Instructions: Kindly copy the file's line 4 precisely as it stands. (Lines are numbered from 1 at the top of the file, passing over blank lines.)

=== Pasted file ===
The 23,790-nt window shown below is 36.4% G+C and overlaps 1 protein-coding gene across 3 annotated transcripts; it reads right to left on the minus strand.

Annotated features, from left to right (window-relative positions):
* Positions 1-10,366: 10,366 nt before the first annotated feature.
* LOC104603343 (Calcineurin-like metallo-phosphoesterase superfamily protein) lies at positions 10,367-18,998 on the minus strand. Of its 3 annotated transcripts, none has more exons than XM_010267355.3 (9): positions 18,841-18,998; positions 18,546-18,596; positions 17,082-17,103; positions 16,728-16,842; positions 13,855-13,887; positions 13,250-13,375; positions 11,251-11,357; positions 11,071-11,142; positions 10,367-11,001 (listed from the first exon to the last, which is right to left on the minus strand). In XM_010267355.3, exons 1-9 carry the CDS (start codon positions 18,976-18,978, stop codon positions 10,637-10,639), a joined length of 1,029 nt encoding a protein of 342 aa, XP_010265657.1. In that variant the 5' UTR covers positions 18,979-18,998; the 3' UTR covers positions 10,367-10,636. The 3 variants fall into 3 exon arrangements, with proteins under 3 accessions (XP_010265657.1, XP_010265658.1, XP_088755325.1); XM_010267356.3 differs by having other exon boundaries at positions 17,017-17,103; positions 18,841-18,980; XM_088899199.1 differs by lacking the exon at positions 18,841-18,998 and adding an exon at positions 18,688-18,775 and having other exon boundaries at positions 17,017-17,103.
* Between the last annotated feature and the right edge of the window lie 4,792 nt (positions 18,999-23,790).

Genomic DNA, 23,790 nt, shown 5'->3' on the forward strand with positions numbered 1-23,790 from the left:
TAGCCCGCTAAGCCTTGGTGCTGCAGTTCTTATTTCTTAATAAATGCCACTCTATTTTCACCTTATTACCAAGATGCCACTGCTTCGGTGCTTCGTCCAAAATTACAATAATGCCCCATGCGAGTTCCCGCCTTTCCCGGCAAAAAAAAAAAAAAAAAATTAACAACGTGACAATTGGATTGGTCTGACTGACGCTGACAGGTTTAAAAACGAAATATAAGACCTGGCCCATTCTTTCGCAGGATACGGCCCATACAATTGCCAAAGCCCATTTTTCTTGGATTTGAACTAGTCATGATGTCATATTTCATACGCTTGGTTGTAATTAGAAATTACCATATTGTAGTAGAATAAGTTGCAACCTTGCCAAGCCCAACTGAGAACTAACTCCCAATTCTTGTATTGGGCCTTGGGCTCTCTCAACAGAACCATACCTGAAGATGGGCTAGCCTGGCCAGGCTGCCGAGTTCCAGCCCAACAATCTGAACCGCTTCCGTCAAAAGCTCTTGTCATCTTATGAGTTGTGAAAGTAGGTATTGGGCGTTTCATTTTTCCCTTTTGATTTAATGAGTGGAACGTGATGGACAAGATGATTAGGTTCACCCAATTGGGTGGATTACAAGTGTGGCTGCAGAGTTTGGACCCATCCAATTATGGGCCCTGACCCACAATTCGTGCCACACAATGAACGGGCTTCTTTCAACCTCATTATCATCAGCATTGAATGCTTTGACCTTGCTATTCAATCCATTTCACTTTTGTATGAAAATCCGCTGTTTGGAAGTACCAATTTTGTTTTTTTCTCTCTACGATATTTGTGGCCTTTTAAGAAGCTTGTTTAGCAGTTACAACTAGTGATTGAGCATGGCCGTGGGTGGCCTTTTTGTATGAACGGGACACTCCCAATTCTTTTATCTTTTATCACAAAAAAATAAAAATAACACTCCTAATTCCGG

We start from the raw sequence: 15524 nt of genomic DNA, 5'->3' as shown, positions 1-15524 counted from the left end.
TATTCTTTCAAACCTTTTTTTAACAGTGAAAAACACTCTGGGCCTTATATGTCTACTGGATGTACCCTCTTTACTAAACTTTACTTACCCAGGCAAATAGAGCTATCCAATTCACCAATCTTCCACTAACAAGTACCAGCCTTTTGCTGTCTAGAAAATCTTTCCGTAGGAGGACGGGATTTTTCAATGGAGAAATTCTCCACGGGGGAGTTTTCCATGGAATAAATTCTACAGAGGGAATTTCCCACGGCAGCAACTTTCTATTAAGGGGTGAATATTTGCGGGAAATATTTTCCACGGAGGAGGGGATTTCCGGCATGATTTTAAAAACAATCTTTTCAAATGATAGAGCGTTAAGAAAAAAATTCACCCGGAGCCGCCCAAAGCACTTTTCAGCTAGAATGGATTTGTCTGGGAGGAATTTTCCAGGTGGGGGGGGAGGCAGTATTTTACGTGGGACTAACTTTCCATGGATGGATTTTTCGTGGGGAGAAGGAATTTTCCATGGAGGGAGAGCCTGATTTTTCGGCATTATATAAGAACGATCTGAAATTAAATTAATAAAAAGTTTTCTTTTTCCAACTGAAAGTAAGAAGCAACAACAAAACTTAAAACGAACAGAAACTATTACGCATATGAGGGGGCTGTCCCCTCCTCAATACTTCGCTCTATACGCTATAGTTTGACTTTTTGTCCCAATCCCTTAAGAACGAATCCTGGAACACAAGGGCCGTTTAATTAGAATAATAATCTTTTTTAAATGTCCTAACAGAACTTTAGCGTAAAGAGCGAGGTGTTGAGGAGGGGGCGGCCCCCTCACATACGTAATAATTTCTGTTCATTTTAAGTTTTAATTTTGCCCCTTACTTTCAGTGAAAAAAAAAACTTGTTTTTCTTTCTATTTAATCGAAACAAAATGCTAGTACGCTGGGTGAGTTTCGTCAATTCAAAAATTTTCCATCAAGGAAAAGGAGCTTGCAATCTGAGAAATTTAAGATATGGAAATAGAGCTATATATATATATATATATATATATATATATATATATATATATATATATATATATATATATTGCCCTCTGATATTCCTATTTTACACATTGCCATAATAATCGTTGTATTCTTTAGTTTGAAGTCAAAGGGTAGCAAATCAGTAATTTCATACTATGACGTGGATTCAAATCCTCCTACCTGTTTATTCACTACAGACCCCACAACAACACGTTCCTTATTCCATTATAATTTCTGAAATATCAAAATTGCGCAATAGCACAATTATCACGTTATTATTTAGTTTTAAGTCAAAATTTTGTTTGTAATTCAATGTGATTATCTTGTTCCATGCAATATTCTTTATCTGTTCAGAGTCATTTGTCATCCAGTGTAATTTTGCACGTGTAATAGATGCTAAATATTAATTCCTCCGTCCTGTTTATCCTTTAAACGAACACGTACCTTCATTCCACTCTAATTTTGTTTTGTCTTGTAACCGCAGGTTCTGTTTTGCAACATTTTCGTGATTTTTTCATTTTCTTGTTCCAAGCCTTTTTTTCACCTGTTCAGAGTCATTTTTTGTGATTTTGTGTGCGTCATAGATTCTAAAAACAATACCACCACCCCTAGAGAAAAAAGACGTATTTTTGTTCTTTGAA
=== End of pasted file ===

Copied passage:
* LOC104603343 (Calcineurin-like metallo-phosphoesterase superfamily protein) lies at positions 10,367-18,998 on the minus strand. Of its 3 annotated transcripts, none has more exons than XM_010267355.3 (9): positions 18,841-18,998; positions 18,546-18,596; positions 17,082-17,103; positions 16,728-16,842; positions 13,855-13,887; positions 13,250-13,375; positions 11,251-11,357; positions 11,071-11,142; positions 10,367-11,001 (listed from the first exon to the last, which is right to left on the minus strand). In XM_010267355.3, exons 1-9 carry the CDS (start codon positions 18,976-18,978, stop codon positions 10,637-10,639), a joined length of 1,029 nt encoding a protein of 342 aa, XP_010265657.1. In that variant the 5' UTR covers positions 18,979-18,998; the 3' UTR covers positions 10,367-10,636. The 3 variants fall into 3 exon arrangements, with proteins under 3 accessions (XP_010265657.1, XP_010265658.1, XP_088755325.1); XM_010267356.3 differs by having other exon boundaries at positions 17,017-17,103; positions 18,841-18,980; XM_088899199.1 differs by lacking the exon at positions 18,841-18,998 and adding an exon at positions 18,688-18,775 and having other exon boundaries at positions 17,017-17,103.